Monday, December 13, 2010


A question, about which I have been cogitating for a while, but which came up in conversation this weekend:

What is the minimum number of people required for one to be able to 'mingle'?

This can be taken further:

  1. What is the definition of mingling?
  2. What is the minimum number required for mingling to be (a) possible, and (b) guaranteed.
  3. How does (a) the physical position (e.g. walking, sitting, standing), (b) the location (e.g. indoors or outdoors, amount of space) and (c) the context (e.g. party, meal, chilled gathering) affect the answers to question 2?
  4. Is there a formula to predict the likelihood of spontaneous mingling being (a) possible and (b) guaranteed in any given group situation.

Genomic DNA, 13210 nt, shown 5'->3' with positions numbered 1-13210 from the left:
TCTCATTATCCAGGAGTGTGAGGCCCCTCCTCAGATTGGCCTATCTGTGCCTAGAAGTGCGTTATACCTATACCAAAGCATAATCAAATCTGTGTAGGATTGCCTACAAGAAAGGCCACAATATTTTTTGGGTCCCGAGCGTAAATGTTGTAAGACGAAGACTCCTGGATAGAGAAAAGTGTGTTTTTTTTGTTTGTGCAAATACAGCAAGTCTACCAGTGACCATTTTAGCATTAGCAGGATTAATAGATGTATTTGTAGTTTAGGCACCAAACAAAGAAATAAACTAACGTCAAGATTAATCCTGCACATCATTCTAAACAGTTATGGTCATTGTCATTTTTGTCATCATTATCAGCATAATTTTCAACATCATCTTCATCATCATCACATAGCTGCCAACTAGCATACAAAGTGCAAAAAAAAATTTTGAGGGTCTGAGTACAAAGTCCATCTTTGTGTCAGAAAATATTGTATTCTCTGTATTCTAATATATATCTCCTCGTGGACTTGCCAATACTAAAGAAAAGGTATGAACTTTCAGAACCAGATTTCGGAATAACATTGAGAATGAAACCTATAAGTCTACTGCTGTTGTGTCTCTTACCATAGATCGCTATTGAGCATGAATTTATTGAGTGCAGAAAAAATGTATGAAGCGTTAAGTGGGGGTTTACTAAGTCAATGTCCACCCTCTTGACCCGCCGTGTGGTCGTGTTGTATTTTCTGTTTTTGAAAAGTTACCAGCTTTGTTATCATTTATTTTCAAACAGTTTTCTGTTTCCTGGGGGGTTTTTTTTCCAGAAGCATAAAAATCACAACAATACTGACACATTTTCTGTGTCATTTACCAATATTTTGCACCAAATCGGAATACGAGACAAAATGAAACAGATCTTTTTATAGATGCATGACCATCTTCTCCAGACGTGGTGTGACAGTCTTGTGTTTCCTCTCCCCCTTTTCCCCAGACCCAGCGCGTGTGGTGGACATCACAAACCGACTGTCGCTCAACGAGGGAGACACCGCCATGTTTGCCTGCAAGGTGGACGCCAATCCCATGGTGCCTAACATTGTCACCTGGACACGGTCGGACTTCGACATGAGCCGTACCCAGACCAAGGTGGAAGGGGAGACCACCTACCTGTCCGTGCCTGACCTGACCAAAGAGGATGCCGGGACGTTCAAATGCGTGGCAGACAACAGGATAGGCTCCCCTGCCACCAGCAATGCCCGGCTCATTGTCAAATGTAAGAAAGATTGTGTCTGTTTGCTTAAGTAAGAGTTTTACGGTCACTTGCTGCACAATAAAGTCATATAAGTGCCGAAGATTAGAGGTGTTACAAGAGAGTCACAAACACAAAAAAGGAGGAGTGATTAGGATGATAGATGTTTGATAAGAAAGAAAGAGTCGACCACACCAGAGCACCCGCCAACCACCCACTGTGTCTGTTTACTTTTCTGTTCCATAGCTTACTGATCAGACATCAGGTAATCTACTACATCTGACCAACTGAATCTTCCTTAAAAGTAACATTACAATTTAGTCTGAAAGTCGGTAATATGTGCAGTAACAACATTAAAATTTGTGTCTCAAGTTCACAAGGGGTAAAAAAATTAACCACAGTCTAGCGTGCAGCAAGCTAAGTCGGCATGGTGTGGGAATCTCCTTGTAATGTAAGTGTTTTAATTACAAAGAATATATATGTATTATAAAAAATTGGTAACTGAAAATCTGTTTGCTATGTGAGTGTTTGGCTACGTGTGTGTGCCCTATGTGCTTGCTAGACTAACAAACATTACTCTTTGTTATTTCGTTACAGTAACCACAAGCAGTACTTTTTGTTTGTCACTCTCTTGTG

5. Should I do a PhD in this?
Answers on a postcard.  Or just in a comment.

1 comment:

Unknown said...

After further conversation, my latest thoughts are:
A 'mingle' is the occurence of a single person moving from one conversation to another. For 'mingling' to occur, there must be at least to 'mingles'.
The easiest situation for mingling to occur is on a walk, because the motion of people is inherently fluid.
When walking, four people would be necessary for mingling to be possible (A talking to B and C talking to D; then a switch occurs so that A talks to C and B to D). This is the lowest number of people required for mingling to be possible.
There is no number that guarantees mingling. Mingling cannot be guaranteed in any situation.